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ERIC Number: ED167992
Record Type: RIE
Publication Date: 1978-Apr
Reference Count: 0
Children's Use of Extensional and Intensional Information in the Acquisition of Basic and Superordinate Categories.
Horton, Marjorie S.; Markman, Ellen M.
Forty-eight nursery school and kindergarten children participated in a study of concept learning. The study focused on children's use of intensional and extensional information in the acquisition of basic and superordinate categories. The intension of a concept is its definition or set of defining attributes; its extension is the set of all exemplars. The children completed a concept training task using natural categories assigned into basic and superordinate levels. Each child was trained on two categories at the same level, one through extensional information alone and one through combined extensional and intensional information. After training on both categories, each child participated in two successive tests for each category: a discrimination test that measured learning in terms of the child's ability to identify old training exemplars as positive, to generalize to new exemplars, and to discriminate between exemplars and distractors; and a sorting exercise that required the children to sort a series of pictures used in the training task into groups of positive exemplars and nonexemplars. The results indicated that the children acquired basic level categories more easily than superordinate categories, that intensional information benefited the acquisition of categories only at the superordinate level, and that children's ability to take advantage of the intensional information for their acquisition of superordinate categories developed with age. (FL)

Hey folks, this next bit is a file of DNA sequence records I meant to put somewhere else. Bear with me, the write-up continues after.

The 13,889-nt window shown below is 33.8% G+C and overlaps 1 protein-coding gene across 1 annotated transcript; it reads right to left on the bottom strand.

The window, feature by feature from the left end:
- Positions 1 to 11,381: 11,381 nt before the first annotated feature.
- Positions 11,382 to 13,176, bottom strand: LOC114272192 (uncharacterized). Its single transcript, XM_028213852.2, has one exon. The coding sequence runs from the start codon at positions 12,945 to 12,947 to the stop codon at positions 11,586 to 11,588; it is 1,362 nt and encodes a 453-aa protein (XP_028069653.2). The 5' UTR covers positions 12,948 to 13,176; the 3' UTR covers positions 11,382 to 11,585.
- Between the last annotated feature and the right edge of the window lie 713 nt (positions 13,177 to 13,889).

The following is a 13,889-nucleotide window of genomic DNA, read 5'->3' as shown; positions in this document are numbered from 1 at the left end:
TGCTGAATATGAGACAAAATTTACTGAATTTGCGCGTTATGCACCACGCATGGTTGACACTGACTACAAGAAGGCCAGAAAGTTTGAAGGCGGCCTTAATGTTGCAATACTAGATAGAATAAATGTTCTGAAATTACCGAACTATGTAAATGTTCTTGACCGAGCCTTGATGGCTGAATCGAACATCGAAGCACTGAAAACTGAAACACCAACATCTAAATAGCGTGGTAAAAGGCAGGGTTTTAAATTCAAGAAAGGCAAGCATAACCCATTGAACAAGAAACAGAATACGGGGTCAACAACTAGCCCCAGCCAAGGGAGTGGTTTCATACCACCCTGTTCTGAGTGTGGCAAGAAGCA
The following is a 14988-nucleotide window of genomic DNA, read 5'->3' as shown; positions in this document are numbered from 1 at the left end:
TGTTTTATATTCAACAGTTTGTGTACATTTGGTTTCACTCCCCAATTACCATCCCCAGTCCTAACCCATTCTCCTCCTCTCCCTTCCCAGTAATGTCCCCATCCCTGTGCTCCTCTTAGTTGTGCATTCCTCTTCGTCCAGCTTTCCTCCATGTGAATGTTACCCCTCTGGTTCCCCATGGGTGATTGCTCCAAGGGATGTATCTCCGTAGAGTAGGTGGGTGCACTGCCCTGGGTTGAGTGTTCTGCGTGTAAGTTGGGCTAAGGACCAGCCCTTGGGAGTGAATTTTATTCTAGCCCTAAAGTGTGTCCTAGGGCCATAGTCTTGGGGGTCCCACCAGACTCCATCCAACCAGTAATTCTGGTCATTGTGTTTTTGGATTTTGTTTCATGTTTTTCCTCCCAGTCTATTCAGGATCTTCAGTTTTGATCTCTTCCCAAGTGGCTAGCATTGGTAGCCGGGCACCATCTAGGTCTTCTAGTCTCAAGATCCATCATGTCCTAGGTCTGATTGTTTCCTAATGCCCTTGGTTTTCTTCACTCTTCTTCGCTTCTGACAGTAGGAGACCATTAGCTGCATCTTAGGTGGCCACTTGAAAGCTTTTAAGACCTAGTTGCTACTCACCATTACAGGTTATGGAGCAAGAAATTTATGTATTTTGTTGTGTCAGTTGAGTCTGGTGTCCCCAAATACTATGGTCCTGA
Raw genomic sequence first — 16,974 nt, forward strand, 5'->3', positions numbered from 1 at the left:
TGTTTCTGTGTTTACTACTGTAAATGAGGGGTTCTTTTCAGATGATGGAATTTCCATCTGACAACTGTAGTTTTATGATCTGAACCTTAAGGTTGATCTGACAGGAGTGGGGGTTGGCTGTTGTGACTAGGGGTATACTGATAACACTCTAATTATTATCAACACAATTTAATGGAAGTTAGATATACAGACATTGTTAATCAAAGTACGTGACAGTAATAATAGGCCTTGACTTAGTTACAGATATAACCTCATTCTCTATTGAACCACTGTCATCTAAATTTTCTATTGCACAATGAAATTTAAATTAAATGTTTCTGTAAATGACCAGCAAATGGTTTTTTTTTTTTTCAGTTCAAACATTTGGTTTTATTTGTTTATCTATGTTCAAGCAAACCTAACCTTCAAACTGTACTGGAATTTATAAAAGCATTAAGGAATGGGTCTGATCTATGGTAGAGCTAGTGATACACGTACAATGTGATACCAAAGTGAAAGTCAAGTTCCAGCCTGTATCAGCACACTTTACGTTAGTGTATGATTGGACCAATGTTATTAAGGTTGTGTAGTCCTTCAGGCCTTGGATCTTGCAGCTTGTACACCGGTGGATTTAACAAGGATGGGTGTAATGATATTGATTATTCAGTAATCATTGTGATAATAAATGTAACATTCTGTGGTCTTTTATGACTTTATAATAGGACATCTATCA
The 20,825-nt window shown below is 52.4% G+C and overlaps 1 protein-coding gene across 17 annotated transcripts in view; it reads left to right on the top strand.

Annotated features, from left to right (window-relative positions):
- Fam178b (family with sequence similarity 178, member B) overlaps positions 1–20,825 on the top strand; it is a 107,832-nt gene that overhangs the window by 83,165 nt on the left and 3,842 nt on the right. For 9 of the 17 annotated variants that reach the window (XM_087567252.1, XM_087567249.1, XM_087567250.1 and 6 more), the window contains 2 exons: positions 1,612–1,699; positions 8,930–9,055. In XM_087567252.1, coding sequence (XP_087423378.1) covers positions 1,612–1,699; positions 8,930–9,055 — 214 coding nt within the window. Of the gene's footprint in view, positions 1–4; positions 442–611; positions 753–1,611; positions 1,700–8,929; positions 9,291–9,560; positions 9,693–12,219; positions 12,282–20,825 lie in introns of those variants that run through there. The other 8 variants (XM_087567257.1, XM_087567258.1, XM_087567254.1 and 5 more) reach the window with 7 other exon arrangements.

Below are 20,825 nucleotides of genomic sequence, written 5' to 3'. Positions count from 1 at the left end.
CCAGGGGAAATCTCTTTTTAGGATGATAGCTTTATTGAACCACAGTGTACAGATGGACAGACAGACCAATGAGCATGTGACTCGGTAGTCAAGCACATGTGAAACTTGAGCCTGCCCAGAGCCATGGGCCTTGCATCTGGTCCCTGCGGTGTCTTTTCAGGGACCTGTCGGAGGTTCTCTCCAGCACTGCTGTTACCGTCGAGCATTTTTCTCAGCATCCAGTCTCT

Publication Type: Reports - Research; Speeches/Meeting Papers
Education Level: N/A
Authoring Institution: N/A
Note: Paper presented at the Annual Meeting of the Western Psychological Association (58th, San Francisco, California, April 19-22, 1978)